The Prime Minister’s southern tour is taking on the look of an election campaign.
One morning it’s the promise of a City Deal for Hobart (noticeably devoid of any actual projects or funding), that afternoon it’s a re-announcement of Launceston’s City Deal, the next day after a hop across the Bass Strait Geelong gets a City Deal Memorandum of Understanding (MoU).
These City Deals are quite the thing. They just keep on giving, to all levels of government. There’s the announcement that it will happen, then there’s the MoU, then there’s the City Deal itself, then there’s the announcements about what is being delivered.
Let us not be too cynical. City Deals, and idea borrowed from Britain where all levels of government cooperate on urban infrastructure, are no bad things. But it is hard to get away from the impression that they are being used as a vehicle for maximum publicity by politicians for government expenditure that would almost certainly happen anyway.
The trick is to bundle it all up, announce it all multiple times, and pat everyone on the back.
The Geelong City Deal is typical of how it works. No-one denies that Victoria’s largest regional city could use a bit of infrastructure spending – it is now Australia’s second fastest growing city, after Metropolitan Melbourne itself. It is pushing 200,000 people, and is also the gateway to Victoria’s famous Surf Coast and the Great Ocean Road.
Geelong is a true city, not an outer suburb of Melbourne, though it is close enough (just 75 km) for people to commute to the larger city. It has a famous football team (the mighty Geelong Cats), a first rate university (Deakin), and a revitalised city centre. It is an ideal candidate for a City Deal.
So, exactly what has been announced? The Federal Government has signed an MoU with the Victorian Government to exploring multiple City Deals for Victoria, which would “pave the way” for one in Geelong, the only city specifically mentioned.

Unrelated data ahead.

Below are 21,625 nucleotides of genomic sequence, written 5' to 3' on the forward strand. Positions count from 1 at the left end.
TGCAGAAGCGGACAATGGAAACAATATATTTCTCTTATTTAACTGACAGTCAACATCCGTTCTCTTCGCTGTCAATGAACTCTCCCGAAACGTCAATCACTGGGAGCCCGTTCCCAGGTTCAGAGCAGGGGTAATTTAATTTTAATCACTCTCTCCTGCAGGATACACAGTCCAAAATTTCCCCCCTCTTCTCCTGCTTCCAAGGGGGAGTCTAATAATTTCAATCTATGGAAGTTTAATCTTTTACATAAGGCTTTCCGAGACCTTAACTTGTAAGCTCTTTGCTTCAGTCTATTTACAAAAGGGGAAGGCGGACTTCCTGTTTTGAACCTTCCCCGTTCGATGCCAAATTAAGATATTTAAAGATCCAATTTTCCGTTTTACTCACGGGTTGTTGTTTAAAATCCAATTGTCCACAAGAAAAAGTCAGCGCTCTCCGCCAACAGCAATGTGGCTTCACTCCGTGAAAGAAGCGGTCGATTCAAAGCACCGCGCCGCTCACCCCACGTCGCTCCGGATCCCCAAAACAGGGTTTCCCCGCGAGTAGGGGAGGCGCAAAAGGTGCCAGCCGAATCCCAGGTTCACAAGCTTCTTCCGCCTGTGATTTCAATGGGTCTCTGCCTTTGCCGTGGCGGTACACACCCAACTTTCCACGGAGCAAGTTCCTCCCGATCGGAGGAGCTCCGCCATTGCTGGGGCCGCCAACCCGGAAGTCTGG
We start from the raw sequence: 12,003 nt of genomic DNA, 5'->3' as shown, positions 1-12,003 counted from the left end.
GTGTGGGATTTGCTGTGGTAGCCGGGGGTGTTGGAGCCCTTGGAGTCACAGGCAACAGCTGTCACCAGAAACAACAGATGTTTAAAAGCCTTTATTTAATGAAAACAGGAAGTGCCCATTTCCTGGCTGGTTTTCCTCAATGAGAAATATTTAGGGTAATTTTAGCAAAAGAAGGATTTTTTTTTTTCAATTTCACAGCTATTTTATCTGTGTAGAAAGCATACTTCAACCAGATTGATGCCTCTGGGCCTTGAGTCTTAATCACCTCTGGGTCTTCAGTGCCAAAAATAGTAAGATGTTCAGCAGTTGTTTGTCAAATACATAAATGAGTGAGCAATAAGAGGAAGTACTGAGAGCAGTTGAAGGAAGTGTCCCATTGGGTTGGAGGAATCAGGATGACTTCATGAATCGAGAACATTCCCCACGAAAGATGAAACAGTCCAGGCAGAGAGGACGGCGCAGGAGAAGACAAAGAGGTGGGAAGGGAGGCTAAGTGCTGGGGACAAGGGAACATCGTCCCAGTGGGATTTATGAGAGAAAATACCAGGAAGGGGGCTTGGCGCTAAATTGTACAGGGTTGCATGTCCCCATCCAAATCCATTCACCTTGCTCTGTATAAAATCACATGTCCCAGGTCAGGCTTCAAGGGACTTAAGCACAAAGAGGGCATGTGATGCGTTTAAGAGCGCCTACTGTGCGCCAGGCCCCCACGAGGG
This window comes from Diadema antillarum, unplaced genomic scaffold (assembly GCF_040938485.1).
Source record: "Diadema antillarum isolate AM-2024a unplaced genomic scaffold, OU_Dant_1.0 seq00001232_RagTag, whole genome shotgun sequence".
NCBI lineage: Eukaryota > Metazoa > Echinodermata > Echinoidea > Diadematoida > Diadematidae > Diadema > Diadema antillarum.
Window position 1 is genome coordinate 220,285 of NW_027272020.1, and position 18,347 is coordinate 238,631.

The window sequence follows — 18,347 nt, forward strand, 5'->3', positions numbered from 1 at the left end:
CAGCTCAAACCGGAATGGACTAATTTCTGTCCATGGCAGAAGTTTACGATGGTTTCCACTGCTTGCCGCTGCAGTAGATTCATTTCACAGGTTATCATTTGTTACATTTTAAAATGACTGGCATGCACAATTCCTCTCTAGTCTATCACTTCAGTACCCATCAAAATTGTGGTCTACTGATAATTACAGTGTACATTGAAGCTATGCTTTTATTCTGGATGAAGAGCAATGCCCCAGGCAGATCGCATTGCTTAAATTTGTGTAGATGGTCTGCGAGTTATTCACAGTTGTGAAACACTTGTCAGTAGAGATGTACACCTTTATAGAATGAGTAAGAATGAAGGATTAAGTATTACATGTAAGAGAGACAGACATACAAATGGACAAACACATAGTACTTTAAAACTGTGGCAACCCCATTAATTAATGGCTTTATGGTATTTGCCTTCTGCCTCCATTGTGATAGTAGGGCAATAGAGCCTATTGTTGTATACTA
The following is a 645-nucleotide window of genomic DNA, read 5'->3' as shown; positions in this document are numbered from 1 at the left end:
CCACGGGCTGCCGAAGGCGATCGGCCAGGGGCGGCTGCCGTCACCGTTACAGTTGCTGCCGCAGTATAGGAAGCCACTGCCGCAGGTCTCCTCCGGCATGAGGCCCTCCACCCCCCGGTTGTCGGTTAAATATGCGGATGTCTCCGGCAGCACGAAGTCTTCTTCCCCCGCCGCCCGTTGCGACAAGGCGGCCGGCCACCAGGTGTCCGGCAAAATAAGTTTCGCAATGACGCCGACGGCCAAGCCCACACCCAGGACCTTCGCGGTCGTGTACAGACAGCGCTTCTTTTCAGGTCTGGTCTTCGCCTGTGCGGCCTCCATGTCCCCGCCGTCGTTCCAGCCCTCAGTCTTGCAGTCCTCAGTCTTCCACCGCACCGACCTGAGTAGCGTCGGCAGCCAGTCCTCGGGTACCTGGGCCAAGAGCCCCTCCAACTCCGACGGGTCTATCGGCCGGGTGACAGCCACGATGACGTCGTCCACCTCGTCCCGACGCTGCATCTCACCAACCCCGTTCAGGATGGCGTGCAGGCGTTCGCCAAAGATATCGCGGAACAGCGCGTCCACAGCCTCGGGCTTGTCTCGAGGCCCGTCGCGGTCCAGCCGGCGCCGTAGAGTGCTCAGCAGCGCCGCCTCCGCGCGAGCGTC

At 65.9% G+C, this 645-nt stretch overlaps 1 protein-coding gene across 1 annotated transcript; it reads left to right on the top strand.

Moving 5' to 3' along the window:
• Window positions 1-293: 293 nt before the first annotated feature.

“A Geelong City Deal will help to deliver new jobs and make the area an ever better place to live and work, with world class infrastructure projects and a tourism offer that is second to none for Victoria’s second city.
“It will also involve governments focusing on the strengths and opportunities in the local economy, and exploring many job creating and innovative projects”
The joint announcement by Prime Minster Turnbull and Victorian Acting Premier James Merlino said this will include:
- Improving road, rail, air and maritime transport links in the region
- Revitalising the Geelong CBD
- Ensuring the Great Ocean Road reaches its full potential
- Supporting innovation and the growth of knowledge industries
- Positioning Geelong as a leading digital economy.
The last of these is interesting, given that Geelong has the highest proportion of slow fibre-to-the-node NBN connections in Australia.
The announcement then went on to say that the “new initiatives will complement existing joint investments by the Commonwealth and Victorian Governments,” listing a number of transport projects that have been previously announced.
The Government actually had two bites of the cherry in the Geelong region. Barely an hour before the Geelong City Deal announcement, Mr Turnbull also announced $20 million in funding under the Regional Jobs and Investment Package for Geelong and its hinterland, the Corangamite region.
It is the first such announcement, “part of the Australian Government’s commitment to stimulate jobs and drive economic growth in Australia’s regions.”
Fully 21 projects were announced, creating “600 new jobs will be generated through the construction phase and a further 600 ongoing job, with just over 200 of those ongoing jobs in advanced manufacturing.”
They include an ecotourism facility on the Great Ocean Road, an additive manufacturing and engineering centre at Geelong’s innovation precinct, and further investment in Geelong’s waterfront renewal project.
No doubt these initiatives will be mentioned again when the Geelong City Deal is announced.
Comment below to have your say on this story.
If you have a news story or tip-off, get in touch at firstname.lastname@example.org.
Sign up to the Government News newsletter